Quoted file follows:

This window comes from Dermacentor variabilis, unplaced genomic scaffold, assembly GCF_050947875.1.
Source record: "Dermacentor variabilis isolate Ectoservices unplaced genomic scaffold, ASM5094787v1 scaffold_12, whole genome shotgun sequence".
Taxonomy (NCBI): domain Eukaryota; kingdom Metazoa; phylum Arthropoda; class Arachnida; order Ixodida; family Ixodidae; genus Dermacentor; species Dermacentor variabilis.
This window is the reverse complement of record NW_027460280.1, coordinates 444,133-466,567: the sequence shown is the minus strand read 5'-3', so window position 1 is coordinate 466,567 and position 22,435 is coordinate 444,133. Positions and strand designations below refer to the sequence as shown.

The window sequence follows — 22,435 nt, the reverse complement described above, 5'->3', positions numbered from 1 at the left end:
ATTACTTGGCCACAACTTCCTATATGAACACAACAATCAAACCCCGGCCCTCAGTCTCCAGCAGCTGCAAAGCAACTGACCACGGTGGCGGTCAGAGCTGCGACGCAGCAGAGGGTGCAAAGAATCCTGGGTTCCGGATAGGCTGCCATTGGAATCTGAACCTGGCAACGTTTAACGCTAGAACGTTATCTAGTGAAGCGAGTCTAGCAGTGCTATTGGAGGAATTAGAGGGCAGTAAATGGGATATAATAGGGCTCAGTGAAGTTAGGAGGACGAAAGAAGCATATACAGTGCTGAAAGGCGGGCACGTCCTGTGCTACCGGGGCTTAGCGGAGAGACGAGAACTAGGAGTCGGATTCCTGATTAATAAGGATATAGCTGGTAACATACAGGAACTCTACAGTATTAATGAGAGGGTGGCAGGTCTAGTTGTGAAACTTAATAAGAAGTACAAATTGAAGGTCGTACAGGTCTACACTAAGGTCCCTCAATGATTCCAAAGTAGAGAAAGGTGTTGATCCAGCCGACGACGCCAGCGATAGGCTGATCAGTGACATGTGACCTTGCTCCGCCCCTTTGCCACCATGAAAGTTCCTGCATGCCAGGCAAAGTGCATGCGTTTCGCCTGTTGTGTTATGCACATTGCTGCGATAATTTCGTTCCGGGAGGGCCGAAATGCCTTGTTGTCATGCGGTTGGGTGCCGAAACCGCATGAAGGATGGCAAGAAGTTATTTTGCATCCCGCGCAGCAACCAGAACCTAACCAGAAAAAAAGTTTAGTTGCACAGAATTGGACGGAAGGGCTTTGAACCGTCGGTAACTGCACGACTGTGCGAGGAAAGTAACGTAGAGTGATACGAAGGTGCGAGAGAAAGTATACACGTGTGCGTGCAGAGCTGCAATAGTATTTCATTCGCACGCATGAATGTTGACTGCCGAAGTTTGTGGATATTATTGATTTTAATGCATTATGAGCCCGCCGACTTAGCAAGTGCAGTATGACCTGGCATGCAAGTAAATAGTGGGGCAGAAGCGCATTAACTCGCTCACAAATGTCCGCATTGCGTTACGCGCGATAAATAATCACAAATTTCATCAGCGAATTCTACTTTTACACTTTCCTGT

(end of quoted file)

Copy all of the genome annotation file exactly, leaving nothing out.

This window comes from Dermacentor variabilis, unplaced genomic scaffold, assembly GCF_050947875.1.
Source record: "Dermacentor variabilis isolate Ectoservices unplaced genomic scaffold, ASM5094787v1 scaffold_12, whole genome shotgun sequence".
Taxonomy (NCBI): domain Eukaryota; kingdom Metazoa; phylum Arthropoda; class Arachnida; order Ixodida; family Ixodidae; genus Dermacentor; species Dermacentor variabilis.
This window is the reverse complement of record NW_027460280.1, coordinates 444,133-466,567: the sequence shown is the minus strand read 5'-3', so window position 1 is coordinate 466,567 and position 22,435 is coordinate 444,133. Positions and strand designations below refer to the sequence as shown.

The window sequence follows — 22,435 nt, the reverse complement described above, 5'->3', positions numbered from 1 at the left end:
ATTACTTGGCCACAACTTCCTATATGAACACAACAATCAAACCCCGGCCCTCAGTCTCCAGCAGCTGCAAAGCAACTGACCACGGTGGCGGTCAGAGCTGCGACGCAGCAGAGGGTGCAAAGAATCCTGGGTTCCGGATAGGCTGCCATTGGAATCTGAACCTGGCAACGTTTAACGCTAGAACGTTATCTAGTGAAGCGAGTCTAGCAGTGCTATTGGAGGAATTAGAGGGCAGTAAATGGGATATAATAGGGCTCAGTGAAGTTAGGAGGACGAAAGAAGCATATACAGTGCTGAAAGGCGGGCACGTCCTGTGCTACCGGGGCTTAGCGGAGAGACGAGAACTAGGAGTCGGATTCCTGATTAATAAGGATATAGCTGGTAACATACAGGAACTCTACAGTATTAATGAGAGGGTGGCAGGTCTAGTTGTGAAACTTAATAAGAAGTACAAATTGAAGGTCGTACAGGTCTACACTAAGGTCCCTCAATGATTCCAAAGTAGAGAAAGGTGTTGATCCAGCCGACGACGCCAGCGATAGGCTGATCAGTGACATGTGACCTTGCTCCGCCCCTTTGCCACCATGAAAGTTCCTGCATGCCAGGCAAAGTGCATGCGTTTCGCCTGTTGTGTTATGCACATTGCTGCGATAATTTCGTTCCGGGAGGGCCGAAATGCCTTGTTGTCATGCGGTTGGGTGCCGAAACCGCATGAAGGATGGCAAGAAGTTATTTTGCATCCCGCGCAGCAACCAGAACCTAACCAGAAAAAAAGTTTAGTTGCACAGAATTGGACGGAAGGGCTTTGAACCGTCGGTAACTGCACGACTGTGCGAGGAAAGTAACGTAGAGTGATACGAAGGTGCGAGAGAAAGTATACACGTGTGCGTGCAGAGCTGCAATAGTATTTCATTCGCACGCATGAATGTTGACTGCCGAAGTTTGTGGATATTATTGATTTTAATGCATTATGAGCCCGCCGACTTAGCAAGTGCAGTATGACCTGGCATGCAAGTAAATAGTGGGGCAGAAGCGCATTAACTCGCTCACAAATGTCCGCATTGCGTTACGCGCGATAAATAATCACAAATTTCATCAGCGAATTCTACTTTTACACTTTCCTGT